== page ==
Manage your way to profitability rather than expect to get there by way of supply management programs and regulated milk prices. The managers of those dairies will realize the importance of high-quality forages. They will realize the importance of cow comfort and udder health. They understand the importance of transition cow nutrition and of low mortality rates in the replacement program. They will assemble a management team that provides answers, direction and professional expertise in reaching management goals.

As the national recession lingers many dairy farmers have had to rethink the way they feed their herds. Every decision regarding feed choices and feed costs have to be analyzed as to both its short-term and long-term effects on the financial stability of the business. Cows need to be fed properly balanced diets to produce milk. What a dairy feeds is primarily a function of what the region has to offer and what it costs to acquire that feed. It always boils down to cost and the financial return a dairy farmer makes back on that cost.

For dairyman Jeff Cone of Lebanon, Conn., surviving the economic crunch, to a large extent, can be attributed to his pastures. Cone milks about 45 Holsteins in a stanchion barn. The cows spend their winter days on a bedded pack adjacent to the barn, with feed bunks close by. The TMR (total mixed ration) diet consists of high-quality corn silage and hay, both grown by Cone, and a grain mix from the local feed company formulated to support over 70 pounds of milk production.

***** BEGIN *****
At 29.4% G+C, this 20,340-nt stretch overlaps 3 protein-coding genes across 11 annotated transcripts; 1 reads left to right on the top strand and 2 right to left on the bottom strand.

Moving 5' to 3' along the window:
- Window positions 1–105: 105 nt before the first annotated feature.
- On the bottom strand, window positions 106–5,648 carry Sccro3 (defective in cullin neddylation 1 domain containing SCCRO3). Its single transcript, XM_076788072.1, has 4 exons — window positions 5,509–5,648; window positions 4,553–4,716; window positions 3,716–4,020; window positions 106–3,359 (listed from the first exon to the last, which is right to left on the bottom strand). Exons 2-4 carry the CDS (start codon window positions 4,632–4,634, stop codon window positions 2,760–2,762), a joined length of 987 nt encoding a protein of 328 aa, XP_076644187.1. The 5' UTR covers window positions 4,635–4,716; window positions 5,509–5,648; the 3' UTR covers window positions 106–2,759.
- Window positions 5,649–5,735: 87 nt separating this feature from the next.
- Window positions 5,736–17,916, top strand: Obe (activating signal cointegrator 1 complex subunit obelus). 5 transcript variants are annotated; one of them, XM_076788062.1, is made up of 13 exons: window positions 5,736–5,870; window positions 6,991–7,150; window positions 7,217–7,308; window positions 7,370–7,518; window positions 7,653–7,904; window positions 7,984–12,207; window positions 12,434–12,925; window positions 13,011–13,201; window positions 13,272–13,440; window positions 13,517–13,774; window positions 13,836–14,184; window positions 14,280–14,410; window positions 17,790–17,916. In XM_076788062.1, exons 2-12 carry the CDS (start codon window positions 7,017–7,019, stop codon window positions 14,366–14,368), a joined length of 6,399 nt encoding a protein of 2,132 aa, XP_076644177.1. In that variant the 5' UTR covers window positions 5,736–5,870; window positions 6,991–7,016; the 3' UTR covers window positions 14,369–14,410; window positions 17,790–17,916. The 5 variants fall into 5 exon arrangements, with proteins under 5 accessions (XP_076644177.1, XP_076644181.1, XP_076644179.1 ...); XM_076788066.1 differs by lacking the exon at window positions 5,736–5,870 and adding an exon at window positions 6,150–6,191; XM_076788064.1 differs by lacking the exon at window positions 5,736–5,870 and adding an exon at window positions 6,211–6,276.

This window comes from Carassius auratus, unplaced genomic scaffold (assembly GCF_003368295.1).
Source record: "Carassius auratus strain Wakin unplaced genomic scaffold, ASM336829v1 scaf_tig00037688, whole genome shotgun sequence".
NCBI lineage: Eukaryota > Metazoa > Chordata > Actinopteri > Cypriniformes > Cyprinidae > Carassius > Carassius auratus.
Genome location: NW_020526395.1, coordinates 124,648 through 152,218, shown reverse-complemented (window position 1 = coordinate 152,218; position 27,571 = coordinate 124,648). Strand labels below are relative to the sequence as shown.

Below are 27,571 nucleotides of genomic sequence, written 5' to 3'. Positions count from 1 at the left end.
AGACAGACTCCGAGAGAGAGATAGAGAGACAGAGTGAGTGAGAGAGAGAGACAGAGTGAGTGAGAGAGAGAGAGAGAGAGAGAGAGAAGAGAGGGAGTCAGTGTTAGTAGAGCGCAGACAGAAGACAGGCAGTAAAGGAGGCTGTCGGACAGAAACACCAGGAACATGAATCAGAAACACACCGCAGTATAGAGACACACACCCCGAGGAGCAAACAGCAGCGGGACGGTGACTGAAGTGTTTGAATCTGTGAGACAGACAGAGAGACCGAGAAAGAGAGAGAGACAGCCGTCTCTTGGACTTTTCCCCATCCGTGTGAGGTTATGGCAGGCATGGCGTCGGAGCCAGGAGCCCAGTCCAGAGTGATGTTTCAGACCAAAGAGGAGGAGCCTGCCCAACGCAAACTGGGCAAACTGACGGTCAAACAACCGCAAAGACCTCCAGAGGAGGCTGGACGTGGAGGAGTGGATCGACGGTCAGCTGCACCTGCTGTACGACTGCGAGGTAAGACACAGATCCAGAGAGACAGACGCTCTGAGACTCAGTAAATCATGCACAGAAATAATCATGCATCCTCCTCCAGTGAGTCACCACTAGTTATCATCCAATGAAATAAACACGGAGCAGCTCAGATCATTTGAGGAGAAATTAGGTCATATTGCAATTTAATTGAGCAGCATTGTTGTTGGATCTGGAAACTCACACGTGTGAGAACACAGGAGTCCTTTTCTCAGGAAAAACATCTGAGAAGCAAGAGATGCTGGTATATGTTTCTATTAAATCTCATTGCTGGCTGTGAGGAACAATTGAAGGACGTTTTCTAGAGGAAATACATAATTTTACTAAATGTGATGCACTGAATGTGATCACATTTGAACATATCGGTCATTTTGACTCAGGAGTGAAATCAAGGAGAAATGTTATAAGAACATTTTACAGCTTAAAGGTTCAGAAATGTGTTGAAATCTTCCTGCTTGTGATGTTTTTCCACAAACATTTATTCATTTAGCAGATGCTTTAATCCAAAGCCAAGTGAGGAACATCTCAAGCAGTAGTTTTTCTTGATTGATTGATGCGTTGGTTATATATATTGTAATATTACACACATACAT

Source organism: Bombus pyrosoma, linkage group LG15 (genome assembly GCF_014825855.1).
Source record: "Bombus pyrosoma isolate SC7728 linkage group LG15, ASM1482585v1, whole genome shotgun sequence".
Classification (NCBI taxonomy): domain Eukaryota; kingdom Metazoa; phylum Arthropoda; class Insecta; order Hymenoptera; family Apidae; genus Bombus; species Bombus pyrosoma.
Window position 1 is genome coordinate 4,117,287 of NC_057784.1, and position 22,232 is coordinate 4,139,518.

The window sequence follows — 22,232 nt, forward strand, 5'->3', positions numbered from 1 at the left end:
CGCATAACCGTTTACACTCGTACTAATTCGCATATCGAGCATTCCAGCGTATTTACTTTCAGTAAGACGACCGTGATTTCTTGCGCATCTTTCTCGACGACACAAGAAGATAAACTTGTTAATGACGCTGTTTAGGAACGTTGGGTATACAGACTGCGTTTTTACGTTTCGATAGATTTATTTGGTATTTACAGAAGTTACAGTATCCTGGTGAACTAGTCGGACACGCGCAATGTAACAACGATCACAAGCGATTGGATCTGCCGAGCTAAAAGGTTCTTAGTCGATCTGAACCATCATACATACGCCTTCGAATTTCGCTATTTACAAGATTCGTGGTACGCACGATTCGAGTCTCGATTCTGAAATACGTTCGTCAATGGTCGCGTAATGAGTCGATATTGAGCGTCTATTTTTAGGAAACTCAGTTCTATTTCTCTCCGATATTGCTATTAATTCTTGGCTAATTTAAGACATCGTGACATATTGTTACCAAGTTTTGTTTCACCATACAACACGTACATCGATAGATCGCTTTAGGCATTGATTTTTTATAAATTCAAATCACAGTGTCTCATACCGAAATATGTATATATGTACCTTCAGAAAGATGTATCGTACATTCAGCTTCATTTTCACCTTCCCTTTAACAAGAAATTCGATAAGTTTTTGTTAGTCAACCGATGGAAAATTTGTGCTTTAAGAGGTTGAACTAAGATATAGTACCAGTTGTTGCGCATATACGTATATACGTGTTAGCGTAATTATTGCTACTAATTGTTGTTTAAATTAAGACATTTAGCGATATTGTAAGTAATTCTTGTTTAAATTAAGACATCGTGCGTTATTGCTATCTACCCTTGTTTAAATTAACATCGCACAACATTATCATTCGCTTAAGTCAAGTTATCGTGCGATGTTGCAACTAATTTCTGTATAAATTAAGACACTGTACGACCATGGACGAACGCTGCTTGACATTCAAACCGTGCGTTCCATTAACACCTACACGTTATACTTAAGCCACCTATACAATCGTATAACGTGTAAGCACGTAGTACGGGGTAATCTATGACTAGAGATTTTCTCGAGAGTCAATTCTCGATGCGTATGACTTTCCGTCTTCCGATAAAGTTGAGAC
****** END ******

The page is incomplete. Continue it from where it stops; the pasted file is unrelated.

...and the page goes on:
Even before the big bust in milk prices, Cone has been pasturing his milking herd during the spring, summer and fall and rotationally grazing them on various paddocks on the farm. With the nutrition coming from the grasses and clover, he is able to dramatically reduce his purchased feed usage for several months of the year. Adjustments are made in the diet depending on how the pastures hold up during the summer season. In some years the rainfall is abundant and the herd can’t keep up with the growth. Knowing that the feed value of overly mature grasses is quickly diminished, Cone will mow and bale some of the pastures when it’s necessary.

While it’s nearly impossible to operate a dairy farm successfully without some purchased protein, energy, and vitamin and mineral supplementation, focusing on high-quality forages offers an option to reduce, at least part of, the purchased feed costs. For many dairies in the Northeast, making the most of homegrown resources can help reduce costs to a point where milk revenue will cover them.

Every dairy farm has to take a close look at what sort of alternatives are available nearby. They need to find the right combination of inputs that will maximize return on investment depending on the seasons and feed availability. In today’s economy, being able to maintain some versatility and keeping the options open, especially when it comes to feeding milk cows, will help make the difference of whether a dairy can make it through the tough times.

The author is a dairy nutritional consultant and works for Central Connecticut Farmer’s Cooperative in Manchester, Conn. Comment or question? Visit and join in the discussions.